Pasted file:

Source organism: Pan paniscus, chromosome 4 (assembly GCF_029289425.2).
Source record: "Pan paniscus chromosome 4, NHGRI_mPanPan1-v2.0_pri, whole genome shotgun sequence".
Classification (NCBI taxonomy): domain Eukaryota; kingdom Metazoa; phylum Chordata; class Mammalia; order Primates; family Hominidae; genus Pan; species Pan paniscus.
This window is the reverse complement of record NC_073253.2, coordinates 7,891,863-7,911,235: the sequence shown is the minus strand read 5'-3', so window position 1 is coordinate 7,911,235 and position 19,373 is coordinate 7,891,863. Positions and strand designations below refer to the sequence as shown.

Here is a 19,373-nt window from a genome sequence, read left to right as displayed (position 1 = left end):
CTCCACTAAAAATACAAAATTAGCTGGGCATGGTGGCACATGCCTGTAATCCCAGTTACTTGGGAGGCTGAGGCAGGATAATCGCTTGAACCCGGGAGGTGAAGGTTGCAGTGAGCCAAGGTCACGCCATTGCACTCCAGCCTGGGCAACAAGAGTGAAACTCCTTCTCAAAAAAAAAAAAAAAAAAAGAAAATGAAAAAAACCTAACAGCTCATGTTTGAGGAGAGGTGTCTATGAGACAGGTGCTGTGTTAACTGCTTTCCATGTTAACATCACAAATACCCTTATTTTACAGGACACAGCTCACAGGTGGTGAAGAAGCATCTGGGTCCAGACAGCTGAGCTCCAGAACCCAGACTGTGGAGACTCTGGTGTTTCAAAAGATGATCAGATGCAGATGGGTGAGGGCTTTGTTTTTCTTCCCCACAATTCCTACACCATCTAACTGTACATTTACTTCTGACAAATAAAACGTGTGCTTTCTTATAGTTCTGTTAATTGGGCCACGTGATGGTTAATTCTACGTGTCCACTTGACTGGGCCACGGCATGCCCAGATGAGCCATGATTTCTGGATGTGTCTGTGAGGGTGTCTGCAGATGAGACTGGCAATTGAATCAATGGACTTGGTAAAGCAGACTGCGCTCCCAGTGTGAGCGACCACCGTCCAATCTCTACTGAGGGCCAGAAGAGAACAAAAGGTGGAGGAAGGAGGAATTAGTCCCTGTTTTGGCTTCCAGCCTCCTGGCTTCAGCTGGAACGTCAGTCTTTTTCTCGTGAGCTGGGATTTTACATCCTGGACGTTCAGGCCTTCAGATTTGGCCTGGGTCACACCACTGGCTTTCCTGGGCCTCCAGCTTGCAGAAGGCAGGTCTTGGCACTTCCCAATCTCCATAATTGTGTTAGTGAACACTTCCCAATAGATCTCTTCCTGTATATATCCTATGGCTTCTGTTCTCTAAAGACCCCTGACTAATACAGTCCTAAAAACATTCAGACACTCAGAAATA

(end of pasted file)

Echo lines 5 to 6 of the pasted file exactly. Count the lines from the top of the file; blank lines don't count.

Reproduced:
Here is a 19,373-nt window from a genome sequence, read left to right as displayed (position 1 = left end):
CTCCACTAAAAATACAAAATTAGCTGGGCATGGTGGCACATGCCTGTAATCCCAGTTACTTGGGAGGCTGAGGCAGGATAATCGCTTGAACCCGGGAGGTGAAGGTTGCAGTGAGCCAAGGTCACGCCATTGCACTCCAGCCTGGGCAACAAGAGTGAAACTCCTTCTCAAAAAAAAAAAAAAAAAAAGAAAATGAAAAAAACCTAACAGCTCATGTTTGAGGAGAGGTGTCTATGAGACAGGTGCTGTGTTAACTGCTTTCCATGTTAACATCACAAATACCCTTATTTTACAGGACACAGCTCACAGGTGGTGAAGAAGCATCTGGGTCCAGACAGCTGAGCTCCAGAACCCAGACTGTGGAGACTCTGGTGTTTCAAAAGATGATCAGATGCAGATGGGTGAGGGCTTTGTTTTTCTTCCCCACAATTCCTACACCATCTAACTGTACATTTACTTCTGACAAATAAAACGTGTGCTTTCTTATAGTTCTGTTAATTGGGCCACGTGATGGTTAATTCTACGTGTCCACTTGACTGGGCCACGGCATGCCCAGATGAGCCATGATTTCTGGATGTGTCTGTGAGGGTGTCTGCAGATGAGACTGGCAATTGAATCAATGGACTTGGTAAAGCAGACTGCGCTCCCAGTGTGAGCGACCACCGTCCAATCTCTACTGAGGGCCAGAAGAGAACAAAAGGTGGAGGAAGGAGGAATTAGTCCCTGTTTTGGCTTCCAGCCTCCTGGCTTCAGCTGGAACGTCAGTCTTTTTCTCGTGAGCTGGGATTTTACATCCTGGACGTTCAGGCCTTCAGATTTGGCCTGGGTCACACCACTGGCTTTCCTGGGCCTCCAGCTTGCAGAAGGCAGGTCTTGGCACTTCCCAATCTCCATAATTGTGTTAGTGAACACTTCCCAATAGATCTCTTCCTGTATATATCCTATGGCTTCTGTTCTCTAAAGACCCCTGACTAATACAGTCCTAAAAACATTCAGACACTCAGAAATA